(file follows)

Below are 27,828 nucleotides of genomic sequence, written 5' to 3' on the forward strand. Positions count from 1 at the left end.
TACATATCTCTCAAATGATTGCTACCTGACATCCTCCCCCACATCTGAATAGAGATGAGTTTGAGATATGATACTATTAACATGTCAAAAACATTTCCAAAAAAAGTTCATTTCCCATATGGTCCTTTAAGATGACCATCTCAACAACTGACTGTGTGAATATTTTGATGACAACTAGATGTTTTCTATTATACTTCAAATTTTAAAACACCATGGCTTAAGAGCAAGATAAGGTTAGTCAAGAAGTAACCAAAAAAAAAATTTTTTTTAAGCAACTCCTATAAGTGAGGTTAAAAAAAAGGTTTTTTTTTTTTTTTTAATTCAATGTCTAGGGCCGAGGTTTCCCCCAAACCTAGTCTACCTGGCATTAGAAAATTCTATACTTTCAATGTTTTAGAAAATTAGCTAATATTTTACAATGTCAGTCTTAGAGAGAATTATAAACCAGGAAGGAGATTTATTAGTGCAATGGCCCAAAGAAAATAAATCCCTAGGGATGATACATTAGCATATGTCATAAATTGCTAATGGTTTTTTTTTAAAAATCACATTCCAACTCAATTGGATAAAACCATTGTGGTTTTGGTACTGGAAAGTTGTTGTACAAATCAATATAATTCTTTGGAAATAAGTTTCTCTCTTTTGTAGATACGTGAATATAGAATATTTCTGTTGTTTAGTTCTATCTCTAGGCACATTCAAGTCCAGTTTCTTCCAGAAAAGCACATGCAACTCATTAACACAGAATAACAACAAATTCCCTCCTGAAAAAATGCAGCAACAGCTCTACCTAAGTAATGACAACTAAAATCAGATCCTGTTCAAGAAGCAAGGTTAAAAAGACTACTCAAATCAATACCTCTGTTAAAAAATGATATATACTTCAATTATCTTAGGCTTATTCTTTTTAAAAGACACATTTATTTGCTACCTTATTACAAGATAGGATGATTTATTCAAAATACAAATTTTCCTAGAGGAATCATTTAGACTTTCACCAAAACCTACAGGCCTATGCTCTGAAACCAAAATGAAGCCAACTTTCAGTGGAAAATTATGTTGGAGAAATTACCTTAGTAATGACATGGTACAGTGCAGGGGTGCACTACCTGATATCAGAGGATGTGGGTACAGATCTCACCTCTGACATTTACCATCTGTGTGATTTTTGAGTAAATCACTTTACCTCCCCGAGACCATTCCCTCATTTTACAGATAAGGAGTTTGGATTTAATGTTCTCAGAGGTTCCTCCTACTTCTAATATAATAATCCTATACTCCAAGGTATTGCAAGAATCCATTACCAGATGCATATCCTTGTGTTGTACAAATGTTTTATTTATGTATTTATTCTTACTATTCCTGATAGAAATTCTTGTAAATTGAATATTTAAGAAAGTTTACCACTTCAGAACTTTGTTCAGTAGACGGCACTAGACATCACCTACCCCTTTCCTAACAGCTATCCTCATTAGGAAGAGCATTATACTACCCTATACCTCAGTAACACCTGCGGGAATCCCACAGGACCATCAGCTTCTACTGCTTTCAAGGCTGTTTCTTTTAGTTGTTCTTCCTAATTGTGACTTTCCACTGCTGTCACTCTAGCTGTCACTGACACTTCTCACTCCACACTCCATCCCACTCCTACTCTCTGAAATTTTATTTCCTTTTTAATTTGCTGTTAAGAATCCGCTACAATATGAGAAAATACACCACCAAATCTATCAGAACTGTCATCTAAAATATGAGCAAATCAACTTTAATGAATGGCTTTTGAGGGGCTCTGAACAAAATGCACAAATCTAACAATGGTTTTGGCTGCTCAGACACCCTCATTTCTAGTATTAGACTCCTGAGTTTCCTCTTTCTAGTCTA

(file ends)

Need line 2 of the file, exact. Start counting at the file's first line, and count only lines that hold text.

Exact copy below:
TACATATCTCTCAAATGATTGCTACCTGACATCCTCCCCCACATCTGAATAGAGATGAGTTTGAGATATGATACTATTAACATGTCAAAAACATTTCCAAAAAAAGTTCATTTCCCATATGGTCCTTTAAGATGACCATCTCAACAACTGACTGTGTGAATATTTTGATGACAACTAGATGTTTTCTATTATACTTCAAATTTTAAAACACCATGGCTTAAGAGCAAGATAAGGTTAGTCAAGAAGTAACCAAAAAAAAAATTTTTTTTAAGCAACTCCTATAAGTGAGGTTAAAAAAAAGGTTTTTTTTTTTTTTTTAATTCAATGTCTAGGGCCGAGGTTTCCCCCAAACCTAGTCTACCTGGCATTAGAAAATTCTATACTTTCAATGTTTTAGAAAATTAGCTAATATTTTACAATGTCAGTCTTAGAGAGAATTATAAACCAGGAAGGAGATTTATTAGTGCAATGGCCCAAAGAAAATAAATCCCTAGGGATGATACATTAGCATATGTCATAAATTGCTAATGGTTTTTTTTTAAAAATCACATTCCAACTCAATTGGATAAAACCATTGTGGTTTTGGTACTGGAAAGTTGTTGTACAAATCAATATAATTCTTTGGAAATAAGTTTCTCTCTTTTGTAGATACGTGAATATAGAATATTTCTGTTGTTTAGTTCTATCTCTAGGCACATTCAAGTCCAGTTTCTTCCAGAAAAGCACATGCAACTCATTAACACAGAATAACAACAAATTCCCTCCTGAAAAAATGCAGCAACAGCTCTACCTAAGTAATGACAACTAAAATCAGATCCTGTTCAAGAAGCAAGGTTAAAAAGACTACTCAAATCAATACCTCTGTTAAAAAATGATATATACTTCAATTATCTTAGGCTTATTCTTTTTAAAAGACACATTTATTTGCTACCTTATTACAAGATAGGATGATTTATTCAAAATACAAATTTTCCTAGAGGAATCATTTAGACTTTCACCAAAACCTACAGGCCTATGCTCTGAAACCAAAATGAAGCCAACTTTCAGTGGAAAATTATGTTGGAGAAATTACCTTAGTAATGACATGGTACAGTGCAGGGGTGCACTACCTGATATCAGAGGATGTGGGTACAGATCTCACCTCTGACATTTACCATCTGTGTGATTTTTGAGTAAATCACTTTACCTCCCCGAGACCATTCCCTCATTTTACAGATAAGGAGTTTGGATTTAATGTTCTCAGAGGTTCCTCCTACTTCTAATATAATAATCCTATACTCCAAGGTATTGCAAGAATCCATTACCAGATGCATATCCTTGTGTTGTACAAATGTTTTATTTATGTATTTATTCTTACTATTCCTGATAGAAATTCTTGTAAATTGAATATTTAAGAAAGTTTACCACTTCAGAACTTTGTTCAGTAGACGGCACTAGACATCACCTACCCCTTTCCTAACAGCTATCCTCATTAGGAAGAGCATTATACTACCCTATACCTCAGTAACACCTGCGGGAATCCCACAGGACCATCAGCTTCTACTGCTTTCAAGGCTGTTTCTTTTAGTTGTTCTTCCTAATTGTGACTTTCCACTGCTGTCACTCTAGCTGTCACTGACACTTCTCACTCCACACTCCATCCCACTCCTACTCTCTGAAATTTTATTTCCTTTTTAATTTGCTGTTAAGAATCCGCTACAATATGAGAAAATACACCACCAAATCTATCAGAACTGTCATCTAAAATATGAGCAAATCAACTTTAATGAATGGCTTTTGAGGGGCTCTGAACAAAATGCACAAATCTAACAATGGTTTTGGCTGCTCAGACACCCTCATTTCTAGTATTAGACTCCTGAGTTTCCTCTTTCTAGTCTA